Once again Valve brings us another great game using their Source engine that brings all the elements of Left 4 Dead to life (or death???) The first thing you’ll notice (mainly Valve fans) is that the Source engine has had a next-gen upgrade (even more so than Portal) and everything looks amazing. While HL2 fans will notice some sounds and elements of the engine from those games it doesn’t really bother you. The game looks stunning with excellent lighting effects, awesome AI (enemy and friendly), great character models, hi-res textures, and just everything you’d expect out of the Source engine. L4D, however, isn’t really a single-player-only experience; in fact, you won’t even see the full potential of this four-player game unless you play online.
The game is comprised of four campaigns and each campaign has five levels. Each level gets longer and more and more difficult with a final level where you have to face off hundreds of zombies until your rescue transport arrives. At the start of each campaign, you get to choose the four characters (each character just starts out with a different weapon). Speaking of weapons I was disappointed in the small selection that there was (just pistols, shotguns, machine guns, and a sniper rifle along with bombs and Molotov). The basic idea is these four characters have to cover each other’s butts through these levels while you face off massive hordes of zombies. The whole idea is a bit more in-depth with some gameplay elements thrown in there. For example, zombies are attracted to noise and light, so if you keep your flashlight on near zombies they’ll charge you. Shoot a car that has its headlights on and you’ll have to face off dozens of zombies charging at you because you set off the car alarm. Killing these zombies is fairly easy since a few shots will bring them down, but it’s sheer numbers that make up for this.
There are over 150 different zombie types, but there are a few “special” zombies that are harder to take down. These are the Tanks (massive zombies that will take all four people to bring down), Smokers (these guys have super long tongues that snatch you up), Boomers (no not like in Gears of War if these guys vomit on you they attract more zombies and same if you blow them up if they’re too close to you), Witches (you hear them cry through levels and if you disturb them they’ll take you down and you are down until someone revives you), Hunters (which are super fast-moving zombies that pounce on you and eat you until someone saves you). This changes the gameplay up along with certain sections requiring you to do something such as hit this switch to move this and while this is happening you have to fend off hordes of zombies. The game is probably the only “zombie simulator” out there because they just act and look so real and you really do feel helpless in the middle of nowhere with hundreds of zombies around you.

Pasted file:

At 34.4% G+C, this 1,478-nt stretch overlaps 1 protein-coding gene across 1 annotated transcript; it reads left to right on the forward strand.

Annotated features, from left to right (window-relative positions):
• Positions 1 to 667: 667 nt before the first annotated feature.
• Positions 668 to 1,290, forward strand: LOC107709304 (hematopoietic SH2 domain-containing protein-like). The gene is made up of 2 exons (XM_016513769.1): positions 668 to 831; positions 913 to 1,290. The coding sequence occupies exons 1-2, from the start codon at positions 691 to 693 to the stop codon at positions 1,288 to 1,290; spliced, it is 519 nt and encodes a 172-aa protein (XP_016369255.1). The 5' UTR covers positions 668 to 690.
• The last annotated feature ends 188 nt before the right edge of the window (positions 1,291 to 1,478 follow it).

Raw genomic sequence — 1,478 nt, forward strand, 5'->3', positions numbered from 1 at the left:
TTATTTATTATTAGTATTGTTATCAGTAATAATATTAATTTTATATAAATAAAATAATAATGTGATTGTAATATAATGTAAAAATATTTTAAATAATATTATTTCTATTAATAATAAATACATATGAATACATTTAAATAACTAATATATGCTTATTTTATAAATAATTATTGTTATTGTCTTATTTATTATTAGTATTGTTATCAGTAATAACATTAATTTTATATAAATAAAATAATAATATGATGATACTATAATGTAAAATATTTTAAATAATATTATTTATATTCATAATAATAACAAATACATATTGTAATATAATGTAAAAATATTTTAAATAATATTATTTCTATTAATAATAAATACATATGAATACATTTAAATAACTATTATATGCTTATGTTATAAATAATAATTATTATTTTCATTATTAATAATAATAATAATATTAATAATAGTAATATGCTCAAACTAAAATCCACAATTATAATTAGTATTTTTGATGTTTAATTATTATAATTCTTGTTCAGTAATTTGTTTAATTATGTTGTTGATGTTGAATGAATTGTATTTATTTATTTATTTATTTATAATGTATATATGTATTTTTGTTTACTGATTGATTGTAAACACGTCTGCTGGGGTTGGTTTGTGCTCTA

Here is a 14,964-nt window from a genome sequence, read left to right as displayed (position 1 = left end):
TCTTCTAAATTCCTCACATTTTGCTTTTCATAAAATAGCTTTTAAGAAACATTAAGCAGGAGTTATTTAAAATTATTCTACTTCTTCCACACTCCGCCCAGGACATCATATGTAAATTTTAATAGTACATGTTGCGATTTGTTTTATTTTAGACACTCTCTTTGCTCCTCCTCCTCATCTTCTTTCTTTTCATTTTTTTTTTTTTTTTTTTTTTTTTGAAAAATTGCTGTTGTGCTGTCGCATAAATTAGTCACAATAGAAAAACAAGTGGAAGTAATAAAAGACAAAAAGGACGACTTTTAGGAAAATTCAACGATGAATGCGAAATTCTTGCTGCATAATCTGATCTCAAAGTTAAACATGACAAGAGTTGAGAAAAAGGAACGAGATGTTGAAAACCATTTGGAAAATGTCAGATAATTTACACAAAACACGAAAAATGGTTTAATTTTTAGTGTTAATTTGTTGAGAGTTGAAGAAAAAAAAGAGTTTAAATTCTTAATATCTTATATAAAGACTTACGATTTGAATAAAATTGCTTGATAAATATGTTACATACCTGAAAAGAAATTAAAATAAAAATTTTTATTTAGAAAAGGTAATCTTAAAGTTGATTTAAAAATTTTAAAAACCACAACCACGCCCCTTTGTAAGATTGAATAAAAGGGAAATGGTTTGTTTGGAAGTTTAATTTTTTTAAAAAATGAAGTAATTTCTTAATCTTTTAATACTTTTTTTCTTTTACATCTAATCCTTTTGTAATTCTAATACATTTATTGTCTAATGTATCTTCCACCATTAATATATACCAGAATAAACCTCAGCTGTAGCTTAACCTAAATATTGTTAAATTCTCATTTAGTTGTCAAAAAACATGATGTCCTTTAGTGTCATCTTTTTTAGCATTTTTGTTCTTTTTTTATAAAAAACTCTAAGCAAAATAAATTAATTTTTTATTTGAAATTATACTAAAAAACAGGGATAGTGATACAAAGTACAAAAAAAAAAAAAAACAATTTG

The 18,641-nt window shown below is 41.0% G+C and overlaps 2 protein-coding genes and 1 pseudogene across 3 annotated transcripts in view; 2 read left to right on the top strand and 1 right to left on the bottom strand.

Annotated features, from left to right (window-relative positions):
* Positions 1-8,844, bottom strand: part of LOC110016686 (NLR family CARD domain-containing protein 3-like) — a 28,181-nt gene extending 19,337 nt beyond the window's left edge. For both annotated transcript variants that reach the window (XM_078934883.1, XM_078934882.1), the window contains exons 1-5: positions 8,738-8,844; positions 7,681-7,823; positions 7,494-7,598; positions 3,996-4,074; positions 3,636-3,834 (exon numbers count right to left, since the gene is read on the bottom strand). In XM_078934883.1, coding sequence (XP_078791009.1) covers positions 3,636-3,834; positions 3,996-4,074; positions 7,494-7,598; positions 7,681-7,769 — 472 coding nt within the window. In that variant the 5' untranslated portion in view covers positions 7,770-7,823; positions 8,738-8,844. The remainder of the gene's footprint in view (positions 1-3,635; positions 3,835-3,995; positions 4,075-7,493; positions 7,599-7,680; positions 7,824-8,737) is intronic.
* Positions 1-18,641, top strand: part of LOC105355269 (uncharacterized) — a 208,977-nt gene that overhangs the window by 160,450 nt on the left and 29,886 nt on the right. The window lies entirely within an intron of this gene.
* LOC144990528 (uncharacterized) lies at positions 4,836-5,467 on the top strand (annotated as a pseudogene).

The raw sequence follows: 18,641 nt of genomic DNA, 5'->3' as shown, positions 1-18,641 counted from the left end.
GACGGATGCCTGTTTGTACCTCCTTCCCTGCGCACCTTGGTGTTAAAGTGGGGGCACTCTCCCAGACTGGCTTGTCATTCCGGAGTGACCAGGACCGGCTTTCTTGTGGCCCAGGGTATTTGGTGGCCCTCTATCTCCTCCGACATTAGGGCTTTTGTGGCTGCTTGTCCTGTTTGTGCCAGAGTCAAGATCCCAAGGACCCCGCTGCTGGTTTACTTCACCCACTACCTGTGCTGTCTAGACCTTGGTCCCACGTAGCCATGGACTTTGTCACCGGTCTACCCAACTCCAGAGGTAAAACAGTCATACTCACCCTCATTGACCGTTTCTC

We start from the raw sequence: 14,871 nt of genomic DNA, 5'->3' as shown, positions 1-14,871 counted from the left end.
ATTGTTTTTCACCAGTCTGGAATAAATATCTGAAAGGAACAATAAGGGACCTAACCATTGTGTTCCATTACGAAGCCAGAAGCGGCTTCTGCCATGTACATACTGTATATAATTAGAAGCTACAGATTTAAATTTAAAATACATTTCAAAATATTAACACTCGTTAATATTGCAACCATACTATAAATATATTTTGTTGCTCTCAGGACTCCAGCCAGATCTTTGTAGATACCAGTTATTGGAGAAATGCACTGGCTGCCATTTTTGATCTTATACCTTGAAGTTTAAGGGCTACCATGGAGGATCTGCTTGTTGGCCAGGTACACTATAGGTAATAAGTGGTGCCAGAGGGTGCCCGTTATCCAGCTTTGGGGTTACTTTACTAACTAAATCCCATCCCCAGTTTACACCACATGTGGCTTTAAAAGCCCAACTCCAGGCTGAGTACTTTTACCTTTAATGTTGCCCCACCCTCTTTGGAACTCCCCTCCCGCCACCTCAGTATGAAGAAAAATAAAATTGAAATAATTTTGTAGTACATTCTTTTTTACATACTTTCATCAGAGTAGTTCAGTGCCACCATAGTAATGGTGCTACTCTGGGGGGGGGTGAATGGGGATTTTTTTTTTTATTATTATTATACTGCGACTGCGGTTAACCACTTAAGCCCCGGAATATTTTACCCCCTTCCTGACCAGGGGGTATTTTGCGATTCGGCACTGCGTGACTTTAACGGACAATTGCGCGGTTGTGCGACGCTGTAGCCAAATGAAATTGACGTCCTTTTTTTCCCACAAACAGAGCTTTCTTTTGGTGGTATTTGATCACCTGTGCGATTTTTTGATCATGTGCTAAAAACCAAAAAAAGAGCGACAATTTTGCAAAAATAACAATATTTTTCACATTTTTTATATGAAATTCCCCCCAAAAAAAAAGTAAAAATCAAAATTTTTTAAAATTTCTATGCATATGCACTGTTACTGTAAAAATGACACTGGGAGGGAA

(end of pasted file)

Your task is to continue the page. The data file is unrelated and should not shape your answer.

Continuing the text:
Of course, you’ll blow through the four campaigns in about 3-4 hours, but it’s the great online play that extends the replay value. The way levels are played out is very original as well since you have to get everyone into a “safe room” at the end of the level (look for the red door) and close it thus the next level loads and you get to restock on health and ammo. Throughout levels, you may find rare ammo stocks, pipe bombs, etc. It’s the final levels that really are hard since you have to fend off so many zombies and this can be hard in a single player since the AI won’t go anywhere unless you do. When your transport arrives you MUST start heading towards it before it gets to you because if you’re surrounded by dozens of zombies you’re dead. If your teammates die they tend to respawn in closets or behind closed doors. Once you run out of health you can be healed by other teammates or take pills to temporarily fill your health. L4D is a wonderful game, but it’s tight on content and lacks more maps that we need (Valve sucks when it comes to DLC). I highly recommend this game as a great online multiplayer game.